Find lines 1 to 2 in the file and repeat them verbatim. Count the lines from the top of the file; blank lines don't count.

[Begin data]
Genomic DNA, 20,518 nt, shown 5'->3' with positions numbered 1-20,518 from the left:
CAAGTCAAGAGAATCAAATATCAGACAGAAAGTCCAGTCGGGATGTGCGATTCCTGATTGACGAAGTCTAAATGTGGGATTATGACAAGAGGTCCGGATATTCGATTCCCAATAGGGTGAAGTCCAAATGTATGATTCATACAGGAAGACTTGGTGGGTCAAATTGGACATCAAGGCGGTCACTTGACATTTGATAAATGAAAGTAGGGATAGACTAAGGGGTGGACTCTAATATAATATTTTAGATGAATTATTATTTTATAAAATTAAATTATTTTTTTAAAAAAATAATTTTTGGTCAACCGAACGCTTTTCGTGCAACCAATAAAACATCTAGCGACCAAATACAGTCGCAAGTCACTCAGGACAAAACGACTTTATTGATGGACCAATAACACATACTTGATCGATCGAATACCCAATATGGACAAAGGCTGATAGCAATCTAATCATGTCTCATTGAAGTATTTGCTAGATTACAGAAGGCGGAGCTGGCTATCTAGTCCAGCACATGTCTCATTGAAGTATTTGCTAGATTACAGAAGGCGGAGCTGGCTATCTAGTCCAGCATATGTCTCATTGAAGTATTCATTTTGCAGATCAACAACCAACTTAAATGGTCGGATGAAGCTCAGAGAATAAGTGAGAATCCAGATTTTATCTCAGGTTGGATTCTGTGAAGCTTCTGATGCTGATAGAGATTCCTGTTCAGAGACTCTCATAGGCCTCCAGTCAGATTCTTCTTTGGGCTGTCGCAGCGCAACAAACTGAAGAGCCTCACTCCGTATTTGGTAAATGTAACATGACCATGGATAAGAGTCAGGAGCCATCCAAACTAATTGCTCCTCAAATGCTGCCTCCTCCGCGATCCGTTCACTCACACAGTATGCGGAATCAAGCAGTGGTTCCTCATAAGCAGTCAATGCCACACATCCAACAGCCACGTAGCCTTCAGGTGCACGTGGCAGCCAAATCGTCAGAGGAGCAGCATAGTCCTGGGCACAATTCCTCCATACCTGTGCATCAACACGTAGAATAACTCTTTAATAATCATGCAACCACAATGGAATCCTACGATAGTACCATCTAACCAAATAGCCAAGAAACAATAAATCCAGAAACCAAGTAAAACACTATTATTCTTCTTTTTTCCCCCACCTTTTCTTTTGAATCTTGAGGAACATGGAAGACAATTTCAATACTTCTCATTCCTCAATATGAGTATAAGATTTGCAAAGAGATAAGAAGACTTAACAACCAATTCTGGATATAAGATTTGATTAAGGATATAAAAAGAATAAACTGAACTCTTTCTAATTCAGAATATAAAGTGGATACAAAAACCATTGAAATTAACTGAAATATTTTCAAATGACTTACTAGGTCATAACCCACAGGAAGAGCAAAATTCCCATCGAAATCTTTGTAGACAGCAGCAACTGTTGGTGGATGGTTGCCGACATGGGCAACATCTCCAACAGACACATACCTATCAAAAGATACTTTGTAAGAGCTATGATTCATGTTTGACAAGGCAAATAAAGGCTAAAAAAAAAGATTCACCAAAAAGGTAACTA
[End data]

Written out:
Genomic DNA, 20,518 nt, shown 5'->3' with positions numbered 1-20,518 from the left:
CAAGTCAAGAGAATCAAATATCAGACAGAAAGTCCAGTCGGGATGTGCGATTCCTGATTGACGAAGTCTAAATGTGGGATTATGACAAGAGGTCCGGATATTCGATTCCCAATAGGGTGAAGTCCAAATGTATGATTCATACAGGAAGACTTGGTGGGTCAAATTGGACATCAAGGCGGTCACTTGACATTTGATAAATGAAAGTAGGGATAGACTAAGGGGTGGACTCTAATATAATATTTTAGATGAATTATTATTTTATAAAATTAAATTATTTTTTTAAAAAAATAATTTTTGGTCAACCGAACGCTTTTCGTGCAACCAATAAAACATCTAGCGACCAAATACAGTCGCAAGTCACTCAGGACAAAACGACTTTATTGATGGACCAATAACACATACTTGATCGATCGAATACCCAATATGGACAAAGGCTGATAGCAATCTAATCATGTCTCATTGAAGTATTTGCTAGATTACAGAAGGCGGAGCTGGCTATCTAGTCCAGCACATGTCTCATTGAAGTATTTGCTAGATTACAGAAGGCGGAGCTGGCTATCTAGTCCAGCATATGTCTCATTGAAGTATTCATTTTGCAGATCAACAACCAACTTAAATGGTCGGATGAAGCTCAGAGAATAAGTGAGAATCCAGATTTTATCTCAGGTTGGATTCTGTGAAGCTTCTGATGCTGATAGAGATTCCTGTTCAGAGACTCTCATAGGCCTCCAGTCAGATTCTTCTTTGGGCTGTCGCAGCGCAACAAACTGAAGAGCCTCACTCCGTATTTGGTAAATGTAACATGACCATGGATAAGAGTCAGGAGCCATCCAAACTAATTGCTCCTCAAATGCTGCCTCCTCCGCGATCCGTTCACTCACACAGTATGCGGAATCAAGCAGTGGTTCCTCATAAGCAGTCAATGCCACACATCCAACAGCCACGTAGCCTTCAGGTGCACGTGGCAGCCAAATCGTCAGAGGAGCAGCATAGTCCTGGGCACAATTCCTCCATACCTGTGCATCAACACGTAGAATAACTCTTTAATAATCATGCAACCACAATGGAATCCTACGATAGTACCATCTAACCAAATAGCCAAGAAACAATAAATCCAGAAACCAAGTAAAACACTATTATTCTTCTTTTTTCCCCCACCTTTTCTTTTGAATCTTGAGGAACATGGAAGACAATTTCAATACTTCTCATTCCTCAATATGAGTATAAGATTTGCAAAGAGATAAGAAGACTTAACAACCAATTCTGGATATAAGATTTGATTAAGGATATAAAAAGAATAAACTGAACTCTTTCTAATTCAGAATATAAAGTGGATACAAAAACCATTGAAATTAACTGAAATATTTTCAAATGACTTACTAGGTCATAACCCACAGGAAGAGCAAAATTCCCATCGAAATCTTTGTAGACAGCAGCAACTGTTGGTGGATGGTTGCCGACATGGGCAACATCTCCAACAGACACATACCTATCAAAAGATACTTTGTAAGAGCTATGATTCATGTTTGACAAGGCAAATAAAGGCTAAAAAAAAAGATTCACCAAAAAGGTAACTA